Tuberculin skin tests are the internationally accepted standard for detecting TB. Many countries have eradicated TB using a test and slaughter approach. In England, evidence suggests that without addressing the disease in badgers, it will be impossible to eradicate TB in cattle. The department has committed to developing affordable options for a carefully managed and science-led policy of badger control in areas with high and persistent levels of bovine TB.
My Lords, I thank the noble Lord for that response. There is evidence that the present testing regime correctly identifies the presence of tuberculosis within a herd, but no longer identifies all the infected animals so that after a series of tests, a residue of infection is left within the herd which can continue to spread the disease despite the removal of the identified animals. Will the noble Lord ask the Government to conduct a thorough review of the implications of this? The existing regime is not satisfactory and there are managerial consequences for biosecurity on the farm. Although this programme was very successful half a century ago, it is not working now. We are effectively burning pound notes.
My Lords, I accept that there are occasions when using the current test—what I have described as the internationally accepted comparative test—that some cattle are missed. If we move to another test, known as the single test, there is a possibility of a greater number of what are described as false positives, which again would not be satisfactory. A further test is used, a blood test which is known as the gamma test, and we can look at it. I can give my noble friend an assurance that we will look at all three, but for the moment we think that the comparative test is the best one to use.
My Lords, I declare an interest as an associate member of the British Veterinary Association. Does my noble friend agree that blood testing is a good alternative or addition to skin testing and reveals more reactors? Will he consider a Defra policy of blood testing as well as skin testing in bovine TB hot spots, particularly where the badger population is considerable?
My Lords, my noble friend, I think, refers to the gamma interferon blood test, which is used alongside the tuberculin skin test in certain prescribed circumstances to improve the sensitivity of the testing regime and identify more affected animals more quickly. I shall certainly look at whether it is possible to use that test solely, but, as I said earlier, for the moment, we believe that the comparative tests that we are using are possibly the best.
My Lords, will the Minister join me in welcoming the sharp, 25 per cent decline in bovine TB which is recorded in today’s Farmers Guardian, for example. Given that Defra has shelved its own vaccination project, will the Minister assure us that the department will continue strongly to support vaccination and assist those farmers who wish to use it?
My Lords, the noble Baroness is correct to say that there has been a decline. Addressing bovine TB still involves great expense, in compensation, testing, research and surveillance. Something of the order of £63 million was spent on it in 2009-10. Some £29.9 million has been invested over the years in vaccine development. We shall continue to work on vaccine development and encourage others to do so as well.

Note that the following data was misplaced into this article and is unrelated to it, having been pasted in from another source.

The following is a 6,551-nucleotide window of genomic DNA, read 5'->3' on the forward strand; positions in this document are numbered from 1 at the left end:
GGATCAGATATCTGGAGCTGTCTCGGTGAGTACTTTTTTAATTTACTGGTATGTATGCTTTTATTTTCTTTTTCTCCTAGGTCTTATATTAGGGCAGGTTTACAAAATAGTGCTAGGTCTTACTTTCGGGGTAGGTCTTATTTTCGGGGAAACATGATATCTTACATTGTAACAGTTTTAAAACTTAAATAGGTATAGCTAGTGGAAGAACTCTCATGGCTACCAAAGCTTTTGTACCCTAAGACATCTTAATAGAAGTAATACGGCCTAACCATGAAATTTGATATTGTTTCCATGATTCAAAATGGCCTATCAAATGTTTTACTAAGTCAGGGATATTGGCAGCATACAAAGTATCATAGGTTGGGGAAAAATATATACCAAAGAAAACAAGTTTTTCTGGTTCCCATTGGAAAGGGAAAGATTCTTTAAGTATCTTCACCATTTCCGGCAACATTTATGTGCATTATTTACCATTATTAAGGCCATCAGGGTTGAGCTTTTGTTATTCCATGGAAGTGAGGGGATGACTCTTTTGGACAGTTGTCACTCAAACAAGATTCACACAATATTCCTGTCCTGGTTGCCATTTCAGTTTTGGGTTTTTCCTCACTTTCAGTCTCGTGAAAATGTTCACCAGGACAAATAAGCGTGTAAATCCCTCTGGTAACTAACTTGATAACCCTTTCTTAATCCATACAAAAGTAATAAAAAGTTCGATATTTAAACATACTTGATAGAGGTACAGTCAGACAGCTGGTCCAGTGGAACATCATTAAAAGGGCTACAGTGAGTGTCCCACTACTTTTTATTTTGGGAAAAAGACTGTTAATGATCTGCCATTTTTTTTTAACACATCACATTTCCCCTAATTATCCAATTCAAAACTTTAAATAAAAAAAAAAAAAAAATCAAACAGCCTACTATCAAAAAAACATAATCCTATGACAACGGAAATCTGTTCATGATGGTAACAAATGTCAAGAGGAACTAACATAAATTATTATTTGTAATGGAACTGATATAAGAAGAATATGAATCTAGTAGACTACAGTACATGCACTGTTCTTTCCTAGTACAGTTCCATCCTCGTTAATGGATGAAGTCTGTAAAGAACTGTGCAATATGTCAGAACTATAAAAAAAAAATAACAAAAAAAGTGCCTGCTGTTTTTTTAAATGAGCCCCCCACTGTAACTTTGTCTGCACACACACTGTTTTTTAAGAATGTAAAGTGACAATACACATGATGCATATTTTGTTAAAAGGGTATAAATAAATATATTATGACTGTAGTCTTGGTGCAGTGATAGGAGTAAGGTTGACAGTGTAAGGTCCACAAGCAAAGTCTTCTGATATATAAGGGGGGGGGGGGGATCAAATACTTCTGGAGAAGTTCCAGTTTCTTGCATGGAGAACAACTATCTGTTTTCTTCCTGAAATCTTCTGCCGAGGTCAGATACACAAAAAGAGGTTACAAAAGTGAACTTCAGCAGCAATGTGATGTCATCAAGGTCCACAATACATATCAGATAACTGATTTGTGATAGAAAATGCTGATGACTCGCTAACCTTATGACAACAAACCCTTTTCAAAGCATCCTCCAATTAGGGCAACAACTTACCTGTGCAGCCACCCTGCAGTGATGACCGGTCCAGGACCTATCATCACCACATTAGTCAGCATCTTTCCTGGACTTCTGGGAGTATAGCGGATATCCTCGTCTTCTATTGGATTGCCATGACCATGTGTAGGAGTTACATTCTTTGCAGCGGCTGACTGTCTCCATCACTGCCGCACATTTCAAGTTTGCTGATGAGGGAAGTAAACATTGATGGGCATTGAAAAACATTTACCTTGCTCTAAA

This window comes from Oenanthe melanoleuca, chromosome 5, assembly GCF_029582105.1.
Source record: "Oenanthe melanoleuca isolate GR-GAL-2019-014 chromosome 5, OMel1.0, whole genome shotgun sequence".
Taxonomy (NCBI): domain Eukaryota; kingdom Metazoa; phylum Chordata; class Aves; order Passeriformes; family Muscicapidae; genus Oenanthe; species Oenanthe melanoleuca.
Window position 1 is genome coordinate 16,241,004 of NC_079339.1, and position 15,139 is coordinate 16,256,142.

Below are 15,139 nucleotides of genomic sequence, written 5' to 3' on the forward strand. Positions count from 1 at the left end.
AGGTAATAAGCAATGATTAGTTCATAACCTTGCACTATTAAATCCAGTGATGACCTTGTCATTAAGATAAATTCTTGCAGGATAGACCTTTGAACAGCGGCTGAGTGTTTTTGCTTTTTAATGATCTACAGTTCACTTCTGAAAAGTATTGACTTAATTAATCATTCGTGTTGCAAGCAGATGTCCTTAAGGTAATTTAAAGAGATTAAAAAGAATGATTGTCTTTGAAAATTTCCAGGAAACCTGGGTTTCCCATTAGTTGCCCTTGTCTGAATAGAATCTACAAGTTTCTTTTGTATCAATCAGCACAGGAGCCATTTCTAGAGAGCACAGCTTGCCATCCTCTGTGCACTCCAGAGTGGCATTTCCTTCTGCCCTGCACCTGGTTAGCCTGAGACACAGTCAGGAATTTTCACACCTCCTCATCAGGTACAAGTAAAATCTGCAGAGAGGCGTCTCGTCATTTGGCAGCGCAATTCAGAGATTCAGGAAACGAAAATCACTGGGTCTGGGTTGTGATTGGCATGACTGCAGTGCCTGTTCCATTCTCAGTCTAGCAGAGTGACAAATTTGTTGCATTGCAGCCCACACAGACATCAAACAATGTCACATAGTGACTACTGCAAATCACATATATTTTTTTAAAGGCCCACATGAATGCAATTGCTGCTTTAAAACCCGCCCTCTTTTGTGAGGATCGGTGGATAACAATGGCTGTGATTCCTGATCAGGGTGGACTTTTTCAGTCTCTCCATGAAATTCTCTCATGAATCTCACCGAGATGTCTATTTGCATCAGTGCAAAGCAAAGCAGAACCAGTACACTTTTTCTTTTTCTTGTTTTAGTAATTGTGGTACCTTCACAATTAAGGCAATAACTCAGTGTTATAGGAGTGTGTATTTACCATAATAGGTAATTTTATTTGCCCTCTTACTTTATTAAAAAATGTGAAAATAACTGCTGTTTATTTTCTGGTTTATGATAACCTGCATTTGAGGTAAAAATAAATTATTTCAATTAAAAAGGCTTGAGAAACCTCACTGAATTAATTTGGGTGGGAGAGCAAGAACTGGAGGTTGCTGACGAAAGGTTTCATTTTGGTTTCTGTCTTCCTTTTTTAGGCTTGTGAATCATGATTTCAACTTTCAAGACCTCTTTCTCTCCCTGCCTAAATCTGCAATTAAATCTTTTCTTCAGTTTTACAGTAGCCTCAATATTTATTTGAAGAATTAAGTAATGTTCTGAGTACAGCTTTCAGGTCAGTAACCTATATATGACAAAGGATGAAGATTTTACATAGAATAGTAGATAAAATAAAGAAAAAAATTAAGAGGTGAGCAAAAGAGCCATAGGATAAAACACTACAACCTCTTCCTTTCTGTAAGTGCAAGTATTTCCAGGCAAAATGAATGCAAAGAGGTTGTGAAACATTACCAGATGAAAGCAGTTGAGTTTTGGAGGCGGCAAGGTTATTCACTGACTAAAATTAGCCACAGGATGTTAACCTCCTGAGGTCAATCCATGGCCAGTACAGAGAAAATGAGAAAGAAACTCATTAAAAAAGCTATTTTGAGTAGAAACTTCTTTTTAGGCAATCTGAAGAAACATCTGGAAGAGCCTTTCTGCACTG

The noble Baroness has absolutely stumped me. I do not know whether foxes and rabbits can spread bovine TB. We know that badgers are the principal problem, which is why we want to address them first, but if there is a problem in foxes and rabbits, I am sure that we will look at that as well.
My Lords, my understanding is that when breeding cattle are imported—the same would be true of export—the single test would be used. As I have said, that test can be more accurate, but it leads to more false positives. However, in the cases to which my noble friend refers, a false positive would be better than missing some of the others.
My Lords, we are looking at all the relevant key evidence, including the published scientific evidence from what was referred to as the “randomised badger culling trial” and subsequent post-trial analysis. Having looked at that, we will draw up proposals. We will then consult on them and consider the best way forward.
My Lords, in the late 1940s and early 1950s, a rigorous attack was made on bovine TB, consisting of the double intradermal test, strict regulation of movement of cattle, the attested herd scheme and the TT scheme for milk production. I had the pleasure of participating in that as a young vet. We very nearly eliminated TB from the United Kingdom. It was only when it got into wildlife and badgers in particular that it went astray.
Does the Minister accept that one of the problems with skin testing for tuberculosis in both animals and man is that it does nothing more than indicate that the individual has at some stage been infected with tuberculosis but cannot, under all circumstances, indicate the presence of an active infection, because the infection may well have died out some time ago?
My Lords, the noble Lord knows far more about these matters than many in the House and I listen to him with great respect. I shall certainly take on board what he says. As I said, at the moment we believe that the comparative test is the right one but, as the noble Lord well knows, there are other tests at which we can, and will, look.